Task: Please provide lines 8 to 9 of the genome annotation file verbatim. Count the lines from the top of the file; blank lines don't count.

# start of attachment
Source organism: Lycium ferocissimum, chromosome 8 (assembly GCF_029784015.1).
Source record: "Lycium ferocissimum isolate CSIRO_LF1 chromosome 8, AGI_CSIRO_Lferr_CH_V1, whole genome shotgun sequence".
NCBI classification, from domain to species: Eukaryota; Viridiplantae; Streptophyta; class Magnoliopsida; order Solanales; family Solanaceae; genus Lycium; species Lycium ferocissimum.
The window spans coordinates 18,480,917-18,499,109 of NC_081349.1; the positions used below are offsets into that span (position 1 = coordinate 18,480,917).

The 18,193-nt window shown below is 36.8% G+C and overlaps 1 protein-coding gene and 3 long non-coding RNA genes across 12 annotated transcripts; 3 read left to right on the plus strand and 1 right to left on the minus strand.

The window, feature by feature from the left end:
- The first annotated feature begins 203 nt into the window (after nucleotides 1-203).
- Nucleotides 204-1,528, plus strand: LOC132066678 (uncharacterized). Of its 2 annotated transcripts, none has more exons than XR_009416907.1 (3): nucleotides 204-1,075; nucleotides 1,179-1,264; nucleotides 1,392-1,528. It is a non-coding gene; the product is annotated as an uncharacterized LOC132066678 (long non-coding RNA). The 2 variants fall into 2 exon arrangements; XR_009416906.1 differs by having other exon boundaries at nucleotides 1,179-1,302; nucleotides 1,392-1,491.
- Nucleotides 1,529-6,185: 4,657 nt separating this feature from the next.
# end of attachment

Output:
- Nucleotides 204-1,528, plus strand: LOC132066678 (uncharacterized). Of its 2 annotated transcripts, none has more exons than XR_009416907.1 (3): nucleotides 204-1,075; nucleotides 1,179-1,264; nucleotides 1,392-1,528. It is a non-coding gene; the product is annotated as an uncharacterized LOC132066678 (long non-coding RNA). The 2 variants fall into 2 exon arrangements; XR_009416906.1 differs by having other exon boundaries at nucleotides 1,179-1,302; nucleotides 1,392-1,491.
- Nucleotides 1,529-6,185: 4,657 nt separating this feature from the next.